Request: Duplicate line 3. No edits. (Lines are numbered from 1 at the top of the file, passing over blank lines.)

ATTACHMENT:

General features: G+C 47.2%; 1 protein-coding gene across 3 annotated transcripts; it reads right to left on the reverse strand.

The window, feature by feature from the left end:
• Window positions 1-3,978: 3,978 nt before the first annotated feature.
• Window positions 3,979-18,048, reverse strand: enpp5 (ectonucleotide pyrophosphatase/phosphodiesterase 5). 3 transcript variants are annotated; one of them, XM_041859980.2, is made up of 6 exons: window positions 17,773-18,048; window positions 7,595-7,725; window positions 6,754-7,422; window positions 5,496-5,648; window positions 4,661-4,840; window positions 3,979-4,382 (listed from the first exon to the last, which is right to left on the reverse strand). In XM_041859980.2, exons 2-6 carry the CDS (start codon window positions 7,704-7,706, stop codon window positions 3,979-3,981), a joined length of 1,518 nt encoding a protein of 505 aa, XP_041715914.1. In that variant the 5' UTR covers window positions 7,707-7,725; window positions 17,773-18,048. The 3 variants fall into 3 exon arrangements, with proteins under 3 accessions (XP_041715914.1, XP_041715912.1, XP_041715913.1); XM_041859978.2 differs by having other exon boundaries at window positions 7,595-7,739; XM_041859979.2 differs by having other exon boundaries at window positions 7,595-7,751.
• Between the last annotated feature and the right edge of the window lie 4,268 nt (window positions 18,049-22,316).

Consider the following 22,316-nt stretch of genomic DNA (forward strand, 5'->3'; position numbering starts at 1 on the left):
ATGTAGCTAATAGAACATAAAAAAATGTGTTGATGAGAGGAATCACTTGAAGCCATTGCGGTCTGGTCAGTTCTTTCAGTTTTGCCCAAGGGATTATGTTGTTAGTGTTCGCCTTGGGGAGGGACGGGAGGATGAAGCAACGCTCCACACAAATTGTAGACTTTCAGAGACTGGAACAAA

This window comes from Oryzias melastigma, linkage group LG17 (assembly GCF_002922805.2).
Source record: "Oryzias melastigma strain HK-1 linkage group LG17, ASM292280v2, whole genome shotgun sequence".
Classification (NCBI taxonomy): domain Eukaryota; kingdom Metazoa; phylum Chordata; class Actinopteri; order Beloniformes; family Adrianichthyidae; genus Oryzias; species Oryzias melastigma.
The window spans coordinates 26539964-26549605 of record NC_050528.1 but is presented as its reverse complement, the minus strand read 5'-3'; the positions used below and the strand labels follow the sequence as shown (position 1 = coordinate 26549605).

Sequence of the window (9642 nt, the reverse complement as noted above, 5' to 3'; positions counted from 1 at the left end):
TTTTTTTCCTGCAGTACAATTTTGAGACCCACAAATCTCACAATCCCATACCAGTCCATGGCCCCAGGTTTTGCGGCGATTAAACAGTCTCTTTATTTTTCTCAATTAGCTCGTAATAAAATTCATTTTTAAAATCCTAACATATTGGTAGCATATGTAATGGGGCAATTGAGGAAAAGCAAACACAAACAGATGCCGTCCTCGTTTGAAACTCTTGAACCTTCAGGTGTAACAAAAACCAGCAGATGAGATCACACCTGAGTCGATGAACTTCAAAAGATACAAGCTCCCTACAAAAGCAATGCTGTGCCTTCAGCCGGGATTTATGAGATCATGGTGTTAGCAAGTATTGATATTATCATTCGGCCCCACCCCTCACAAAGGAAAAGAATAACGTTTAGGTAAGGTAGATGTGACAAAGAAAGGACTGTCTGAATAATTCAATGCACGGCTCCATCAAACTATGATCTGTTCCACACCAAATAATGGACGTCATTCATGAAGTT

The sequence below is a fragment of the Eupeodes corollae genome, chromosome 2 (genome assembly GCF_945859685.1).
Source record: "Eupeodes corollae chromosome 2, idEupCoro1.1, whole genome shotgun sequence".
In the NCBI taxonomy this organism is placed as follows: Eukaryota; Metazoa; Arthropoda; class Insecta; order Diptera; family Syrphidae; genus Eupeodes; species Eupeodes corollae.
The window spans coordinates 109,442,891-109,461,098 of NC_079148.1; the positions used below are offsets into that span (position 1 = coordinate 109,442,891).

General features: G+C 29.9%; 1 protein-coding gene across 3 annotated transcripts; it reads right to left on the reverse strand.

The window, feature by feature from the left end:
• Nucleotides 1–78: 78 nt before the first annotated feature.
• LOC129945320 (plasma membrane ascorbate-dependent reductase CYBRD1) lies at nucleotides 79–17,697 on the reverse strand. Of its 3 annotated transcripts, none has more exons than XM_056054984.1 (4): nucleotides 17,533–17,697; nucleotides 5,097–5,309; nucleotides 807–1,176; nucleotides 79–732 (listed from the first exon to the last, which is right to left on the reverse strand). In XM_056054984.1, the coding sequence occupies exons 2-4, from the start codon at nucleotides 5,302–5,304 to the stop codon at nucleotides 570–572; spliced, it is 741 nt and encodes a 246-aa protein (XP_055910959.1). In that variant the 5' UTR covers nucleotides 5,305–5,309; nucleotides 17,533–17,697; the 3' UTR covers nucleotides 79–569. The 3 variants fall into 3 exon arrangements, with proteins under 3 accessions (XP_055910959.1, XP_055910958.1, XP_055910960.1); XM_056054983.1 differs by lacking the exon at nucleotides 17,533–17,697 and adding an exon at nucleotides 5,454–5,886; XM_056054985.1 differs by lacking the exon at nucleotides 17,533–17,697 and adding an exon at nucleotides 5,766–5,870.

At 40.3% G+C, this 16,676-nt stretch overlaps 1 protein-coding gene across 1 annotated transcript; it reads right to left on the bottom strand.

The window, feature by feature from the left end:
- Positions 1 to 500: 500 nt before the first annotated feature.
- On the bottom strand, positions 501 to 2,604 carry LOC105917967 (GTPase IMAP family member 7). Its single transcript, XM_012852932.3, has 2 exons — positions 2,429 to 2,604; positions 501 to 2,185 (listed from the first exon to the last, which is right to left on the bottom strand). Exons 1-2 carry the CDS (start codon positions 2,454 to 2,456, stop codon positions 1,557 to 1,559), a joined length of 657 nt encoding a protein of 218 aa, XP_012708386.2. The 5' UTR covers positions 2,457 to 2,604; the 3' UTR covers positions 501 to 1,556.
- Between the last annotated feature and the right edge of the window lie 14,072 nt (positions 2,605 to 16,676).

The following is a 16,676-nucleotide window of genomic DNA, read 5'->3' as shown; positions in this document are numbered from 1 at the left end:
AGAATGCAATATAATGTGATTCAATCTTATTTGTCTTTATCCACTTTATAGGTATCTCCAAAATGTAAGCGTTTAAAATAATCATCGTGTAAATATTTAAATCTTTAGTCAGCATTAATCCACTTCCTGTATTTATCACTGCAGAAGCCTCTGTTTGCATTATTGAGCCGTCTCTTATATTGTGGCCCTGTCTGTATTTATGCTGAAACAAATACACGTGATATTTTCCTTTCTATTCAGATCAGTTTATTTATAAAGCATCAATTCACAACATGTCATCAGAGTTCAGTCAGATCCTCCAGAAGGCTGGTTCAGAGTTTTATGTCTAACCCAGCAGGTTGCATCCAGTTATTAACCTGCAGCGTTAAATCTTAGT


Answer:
• Window positions 1-3,978: 3,978 nt before the first annotated feature.